The Discovery Of The Ancient Galilee Boat

 

 

In mid January 1986 during a dramatic drop in The Sea Of Galilee's water due to severe droughts that had left the area dry, Moshe and Yuval Lufan two brothers and fishermen from Kibbutz Ginosar, were walking along the west shore when they discovered the outlines of a boat buried in the mud. The vessel had been buried in and protected by the seabeds sediments, encasing it in an anaerobic state and protecting it from bacteria and decay.

The Lufan brothers notified the Israel Antiquities Authority and an exciting marathon archaeological excavation commenced. The fragile ancient boat was carefully extracted from the mud Rescue operations began to recover and restore the boat before the rising water level covered it once more. The Israel Antiquities Authority assisted by many volunteers, rescued the boat in a remarkable eleven day excavation. and brought to shore for conservation and study.'

A peliminary survey of the exposed remains of the boat was conducted by the departments maritime inspection team. The remains were found to have mortise and tenon joints a technique know to have been used in constuctionof ships in the Mediterranean from as early as the second millennium BCE to the end of Roman period.

A two day excavation was undertaken in order to determine the dimension and preservation of the wreck and to attempt to determine its date. The craft was found to be  8.2 meters long, 2.3 meters wide and 1.2 meters high.

A cooking pot and a lamp were also uncovered which could help date it. The cooking pot, found outside the boat, neaar the prow could be dated to sometime between the mid-first century BCE and the mid-second century CE. However as there was a possibility that they had been washed in by the action of waves or current, they alone were not sufficient to date the craft. As the probe excavation progressed it became clear that much of the boats lowerhull was preserved, sealed in a very fine silt which had hardened into packed mud. Though the waterlogged wood looked solid, it was not capable of supporting its own weight, and once exposed to air was in grave danger of disintergrating.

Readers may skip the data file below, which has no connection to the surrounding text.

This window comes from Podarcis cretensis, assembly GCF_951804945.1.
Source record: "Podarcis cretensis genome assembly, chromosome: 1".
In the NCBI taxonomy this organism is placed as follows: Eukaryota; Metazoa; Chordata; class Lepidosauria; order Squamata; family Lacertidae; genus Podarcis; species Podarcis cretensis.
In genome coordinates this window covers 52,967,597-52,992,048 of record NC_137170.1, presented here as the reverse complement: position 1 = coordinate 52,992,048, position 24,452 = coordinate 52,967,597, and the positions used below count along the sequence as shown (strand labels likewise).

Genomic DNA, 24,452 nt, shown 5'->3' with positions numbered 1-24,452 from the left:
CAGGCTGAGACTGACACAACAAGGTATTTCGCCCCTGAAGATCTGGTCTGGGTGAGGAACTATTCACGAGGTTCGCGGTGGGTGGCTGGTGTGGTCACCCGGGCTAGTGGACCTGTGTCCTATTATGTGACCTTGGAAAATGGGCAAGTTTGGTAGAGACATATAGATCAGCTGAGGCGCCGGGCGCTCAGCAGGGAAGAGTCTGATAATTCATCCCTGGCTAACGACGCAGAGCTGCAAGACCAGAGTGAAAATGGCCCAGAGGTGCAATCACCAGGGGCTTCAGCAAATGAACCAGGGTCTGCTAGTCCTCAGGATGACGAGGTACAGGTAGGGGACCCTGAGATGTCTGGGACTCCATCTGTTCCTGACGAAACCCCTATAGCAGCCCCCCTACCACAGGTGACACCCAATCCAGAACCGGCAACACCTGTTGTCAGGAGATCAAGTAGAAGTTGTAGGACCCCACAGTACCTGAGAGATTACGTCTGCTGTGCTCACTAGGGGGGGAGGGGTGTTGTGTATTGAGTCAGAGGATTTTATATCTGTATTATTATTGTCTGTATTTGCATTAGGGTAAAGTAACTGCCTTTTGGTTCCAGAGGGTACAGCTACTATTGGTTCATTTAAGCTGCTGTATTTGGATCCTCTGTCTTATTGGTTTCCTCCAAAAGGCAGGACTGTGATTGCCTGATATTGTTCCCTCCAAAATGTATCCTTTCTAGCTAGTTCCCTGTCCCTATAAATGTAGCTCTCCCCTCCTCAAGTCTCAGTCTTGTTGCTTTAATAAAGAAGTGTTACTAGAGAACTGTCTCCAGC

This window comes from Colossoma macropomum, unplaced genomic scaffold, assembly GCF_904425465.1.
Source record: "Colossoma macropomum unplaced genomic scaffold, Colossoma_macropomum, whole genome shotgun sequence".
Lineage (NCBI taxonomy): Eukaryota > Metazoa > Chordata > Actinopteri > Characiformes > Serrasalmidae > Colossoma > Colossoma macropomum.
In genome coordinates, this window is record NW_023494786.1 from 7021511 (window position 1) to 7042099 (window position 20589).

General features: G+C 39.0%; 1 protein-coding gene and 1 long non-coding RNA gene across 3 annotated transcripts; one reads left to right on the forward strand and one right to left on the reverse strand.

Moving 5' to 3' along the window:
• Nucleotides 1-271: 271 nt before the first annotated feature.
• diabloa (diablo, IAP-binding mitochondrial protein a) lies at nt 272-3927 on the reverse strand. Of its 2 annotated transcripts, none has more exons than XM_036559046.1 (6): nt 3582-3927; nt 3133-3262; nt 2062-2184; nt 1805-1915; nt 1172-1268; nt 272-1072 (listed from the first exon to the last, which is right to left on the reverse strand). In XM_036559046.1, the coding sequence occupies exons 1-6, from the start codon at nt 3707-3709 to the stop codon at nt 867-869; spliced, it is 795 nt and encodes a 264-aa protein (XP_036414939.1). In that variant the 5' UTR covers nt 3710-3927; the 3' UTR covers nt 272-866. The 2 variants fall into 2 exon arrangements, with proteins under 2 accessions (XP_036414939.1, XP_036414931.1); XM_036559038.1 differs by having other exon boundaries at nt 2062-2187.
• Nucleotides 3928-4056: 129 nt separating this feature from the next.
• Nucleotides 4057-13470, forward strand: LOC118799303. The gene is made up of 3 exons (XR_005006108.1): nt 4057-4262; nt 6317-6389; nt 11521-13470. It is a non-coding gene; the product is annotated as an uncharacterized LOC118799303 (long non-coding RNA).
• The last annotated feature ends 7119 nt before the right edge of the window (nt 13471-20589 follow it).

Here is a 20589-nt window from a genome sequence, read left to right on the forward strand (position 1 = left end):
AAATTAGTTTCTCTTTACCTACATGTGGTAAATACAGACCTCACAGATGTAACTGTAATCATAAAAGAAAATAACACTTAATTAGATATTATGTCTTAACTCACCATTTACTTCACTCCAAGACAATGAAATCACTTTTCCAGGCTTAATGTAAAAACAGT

Steps were taken to prevent damage while assessing the possibilities of uncovering and preserving the vessel.

Excavation commenced on the 16th of February 1986. As the sea level was rapidly rising and there was danger of the waters covering the site, a masssive dike was constucted by the Kinneret Authority, Supplemented by pumps, which kept the excavation pit clear of water. The excavation work lasted eleven days, working around the clock.          

                       

        

 

At first, a relatively small pit was dug around the boat and mud was cleared from within it. Avertical section was excavated at midships to determine the preservation of the lower parts of the hull. Mud from the excavation was removed into numbered boxes, later examined for additional artifacts which might have been overlooked in the dark. These efforts paid off when an arrowhead was discovered in one of the boxes. As the excavation continued it was necessary to enlarge and deepen the pit around boat in order to facilitate work on the outer surfaces. Within the hull the earth was removed gradually, first by shoval and the by hand. A suspended platform was constructed to enable the excavators to dig without causing damage to the boat.

While plastic lines were used to mark the joints between adjacent strakes (planks). The various boat parts were numbered with red tags and a detailed diagram of the hull was prepared. The boat had a distinct list so that the port side was better preserved while less of the starboard side remained.

Two additional boat fragments-each consisting of several strakes and frames- were uncovered near the boat.

The mortise and tenon craftmanship of these fragments difered from that of the boat under excavation. Also found were numerous wood fragments which appear to have been waste from ship building activities.

It is built in the typical ancient Mediterranean "shell based" construction, employing pegged mortise and tenon joints to edge-join the planking. Iron nails hold the frames to the hull.